Without going too much into the history, many Quakers began adapting their worship services to be more like other Protestant services, such as instituting congregational singing, designating one person to be the “regular” preacher, etc, while still maintaining a time during the service for traditional Quaker worship when anyone could bring a message. Not all Friends did this, with many maintaining the traditional style, but this is the tradition which Maryville Friends uses. Our Open Worship time usually lasts about 5-10 minutes, depending on how long-winded the preacher’s feeling that day.

 

Why don’t you believe in Baptism or Communion?

  • This is one of the most unique, misunderstood, and universal things which Quakers (of any stripe) do. It’s true – Friends don’t practice water baptism or communion/eucharist/Lord’s Supper with the elements. But that doesn’t mean we don’t believe in them. To explain, it’s important to keep in mind the context out of which this Quaker distinction arose. In 1600s England, baptism into the state Church (the Church of England) as an infant was explicitly tied up with the state and had more to do with temporal authority and state power than any spiritual practice; certainly the concept of “believers baptism” didn’t enter into things. Likewise the practice of communion, the practice and method of which had more to do with creedal authority and the ongoing bloody religious conflicts than it did any actual connection with God.
 
So George Fox and other early Quakers decided to reject both practices entirely, focusing instead on the inward, spiritual reality which these practices were meant to represent. Spiritual baptism, the “baptism of fire” which John the Baptist spoke of, is important to Friends. Likewise spiritual communion, the spiritual connection made between the believer and God, which can and should happen at any meal or gathering, not simply set-aside times. While we recognize that for many people the physical acts of water baptism and communion with the elements are lifegiving and vital to spiritual life, we consciously reject their inclusion in our regular worship practices. Here at Maryville Friends, we call our Open Worship time “Communion After the Manner of Friends” to emphasize our belief that the spiritual reality is important and valuable.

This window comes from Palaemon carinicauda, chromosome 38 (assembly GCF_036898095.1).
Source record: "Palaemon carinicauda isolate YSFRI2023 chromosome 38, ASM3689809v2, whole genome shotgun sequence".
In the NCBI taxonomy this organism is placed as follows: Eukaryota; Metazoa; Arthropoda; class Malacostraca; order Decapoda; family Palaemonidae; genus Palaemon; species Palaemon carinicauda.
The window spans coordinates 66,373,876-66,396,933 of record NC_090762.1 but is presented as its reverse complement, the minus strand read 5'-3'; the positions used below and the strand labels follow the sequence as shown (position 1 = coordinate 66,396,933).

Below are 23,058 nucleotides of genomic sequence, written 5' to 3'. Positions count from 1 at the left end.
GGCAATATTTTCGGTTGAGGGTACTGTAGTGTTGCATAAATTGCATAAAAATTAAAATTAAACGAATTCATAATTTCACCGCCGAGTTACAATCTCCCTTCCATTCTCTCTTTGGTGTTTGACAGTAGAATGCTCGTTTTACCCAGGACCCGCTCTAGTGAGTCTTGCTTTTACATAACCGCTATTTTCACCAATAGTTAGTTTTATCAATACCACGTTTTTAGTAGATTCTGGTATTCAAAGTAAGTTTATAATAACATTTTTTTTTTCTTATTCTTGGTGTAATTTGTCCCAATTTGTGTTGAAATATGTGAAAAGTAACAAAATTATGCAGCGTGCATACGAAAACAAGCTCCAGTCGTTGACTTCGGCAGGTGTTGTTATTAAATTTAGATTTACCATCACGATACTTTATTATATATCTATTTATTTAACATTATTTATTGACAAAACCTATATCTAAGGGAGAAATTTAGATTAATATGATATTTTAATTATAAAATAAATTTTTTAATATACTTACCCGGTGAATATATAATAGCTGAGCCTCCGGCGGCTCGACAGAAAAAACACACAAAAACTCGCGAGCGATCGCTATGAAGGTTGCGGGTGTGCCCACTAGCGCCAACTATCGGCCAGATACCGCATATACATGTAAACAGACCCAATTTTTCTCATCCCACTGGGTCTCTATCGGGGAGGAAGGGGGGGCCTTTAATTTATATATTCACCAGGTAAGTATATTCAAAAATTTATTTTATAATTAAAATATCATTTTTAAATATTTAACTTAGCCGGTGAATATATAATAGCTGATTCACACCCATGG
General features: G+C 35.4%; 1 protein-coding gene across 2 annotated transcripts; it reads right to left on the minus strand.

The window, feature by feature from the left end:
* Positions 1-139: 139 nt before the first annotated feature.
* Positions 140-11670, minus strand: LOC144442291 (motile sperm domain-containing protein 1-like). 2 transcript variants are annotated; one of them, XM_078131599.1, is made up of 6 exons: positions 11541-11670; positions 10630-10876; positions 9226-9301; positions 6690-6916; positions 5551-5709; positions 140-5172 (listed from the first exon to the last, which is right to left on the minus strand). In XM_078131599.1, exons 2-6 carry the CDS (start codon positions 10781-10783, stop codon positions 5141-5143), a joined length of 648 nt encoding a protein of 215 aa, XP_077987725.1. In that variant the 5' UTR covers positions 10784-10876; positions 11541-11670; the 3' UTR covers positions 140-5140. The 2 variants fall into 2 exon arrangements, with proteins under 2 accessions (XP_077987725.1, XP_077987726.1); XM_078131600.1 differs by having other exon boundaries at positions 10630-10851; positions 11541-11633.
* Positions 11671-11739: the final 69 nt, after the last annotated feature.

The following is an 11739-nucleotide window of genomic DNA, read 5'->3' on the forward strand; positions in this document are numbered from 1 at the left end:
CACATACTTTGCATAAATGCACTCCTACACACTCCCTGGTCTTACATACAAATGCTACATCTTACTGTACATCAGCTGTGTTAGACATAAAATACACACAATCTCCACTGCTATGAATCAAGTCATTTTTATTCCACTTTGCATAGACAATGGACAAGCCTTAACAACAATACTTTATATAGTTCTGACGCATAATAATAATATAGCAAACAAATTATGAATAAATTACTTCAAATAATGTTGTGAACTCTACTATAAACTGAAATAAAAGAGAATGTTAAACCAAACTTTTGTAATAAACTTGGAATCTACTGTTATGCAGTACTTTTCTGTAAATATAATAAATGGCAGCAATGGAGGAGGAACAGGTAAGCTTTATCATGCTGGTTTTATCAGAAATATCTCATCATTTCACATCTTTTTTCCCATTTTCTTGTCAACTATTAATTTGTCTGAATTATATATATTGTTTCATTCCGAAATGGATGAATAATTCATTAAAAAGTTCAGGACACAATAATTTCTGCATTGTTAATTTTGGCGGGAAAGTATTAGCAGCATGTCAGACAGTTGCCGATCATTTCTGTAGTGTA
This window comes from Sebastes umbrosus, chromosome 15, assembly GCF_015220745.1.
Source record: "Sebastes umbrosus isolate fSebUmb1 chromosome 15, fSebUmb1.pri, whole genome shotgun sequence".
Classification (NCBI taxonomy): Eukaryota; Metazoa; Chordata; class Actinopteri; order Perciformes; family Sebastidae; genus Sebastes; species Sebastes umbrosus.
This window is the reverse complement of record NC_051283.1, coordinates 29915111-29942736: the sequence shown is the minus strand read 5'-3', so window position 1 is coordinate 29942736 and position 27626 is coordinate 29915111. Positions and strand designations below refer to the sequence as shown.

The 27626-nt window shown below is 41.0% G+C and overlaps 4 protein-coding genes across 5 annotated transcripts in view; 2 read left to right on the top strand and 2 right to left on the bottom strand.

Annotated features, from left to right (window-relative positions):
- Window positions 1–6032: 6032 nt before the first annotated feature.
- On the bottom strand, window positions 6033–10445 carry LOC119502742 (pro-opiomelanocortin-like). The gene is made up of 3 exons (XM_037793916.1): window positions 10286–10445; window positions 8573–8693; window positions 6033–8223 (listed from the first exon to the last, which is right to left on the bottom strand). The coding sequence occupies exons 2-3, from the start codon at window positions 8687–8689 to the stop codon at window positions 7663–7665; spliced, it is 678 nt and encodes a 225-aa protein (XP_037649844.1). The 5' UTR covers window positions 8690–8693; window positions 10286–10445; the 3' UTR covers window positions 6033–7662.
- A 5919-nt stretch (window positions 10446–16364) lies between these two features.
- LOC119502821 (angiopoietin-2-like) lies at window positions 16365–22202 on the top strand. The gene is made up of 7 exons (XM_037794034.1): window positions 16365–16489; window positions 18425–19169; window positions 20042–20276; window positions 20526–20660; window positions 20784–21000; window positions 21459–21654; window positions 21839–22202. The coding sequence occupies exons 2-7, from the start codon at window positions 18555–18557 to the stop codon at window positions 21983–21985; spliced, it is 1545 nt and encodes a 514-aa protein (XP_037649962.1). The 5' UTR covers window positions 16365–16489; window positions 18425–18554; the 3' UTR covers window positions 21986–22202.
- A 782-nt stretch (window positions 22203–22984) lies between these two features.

Are Quakers Christian?

  • Maryville Friends Church, and the Quakers we’re directly affiliated with (Friendsville Quarterly Meeting, Wilmington Yearly Meeting, and Friends United Meeting), are most definitely Christian, with a welcoming attitude towards various Christian theologies – you’ll find folks among us who would be at home in Baptist, Methodist, Presbyterian, Brethren, Catholic, Episcopal, Pentecostal, and various fundamentalist churches. To give an encyclopedia-like answer for other Quakers, the Society of Friends is a traditionally Christian denomination but is noncreedal and has no binding statement of faith for its membership. This means that there are some Quakers who have other beliefs, but the great majority of Quakers are in fact Christian. Or in other words, “Yes, but…” If this seems confusing, I apologize – it’s part of our heritage that there’s no creedal test or statement of faith required, so you’ll find a few people who won’t agree with everything that’s been written here.

 

Where can I find out more about Quakers?

  • If you don’t mind some reading, there have been several books written that explain many of our origins and beliefs. The Journals of George Fox and John Woolman, for example, were written a long time ago and may be somewhat difficult for a modern reader, but are worth checking out. Barclay’s Apology, while an excellent explanation of early Quaker theology, is extremely dense and heavy reading for a modern reader - there's a version with more modern language available which helps somewhat. The website of Friends United Meeting and especially their publication Quaker Life are very good modern sources of information and illumination about Quakers today. Of course, the best way to get to know Friends is to get to know them – come by and visit on a Sunday morning, see what you think!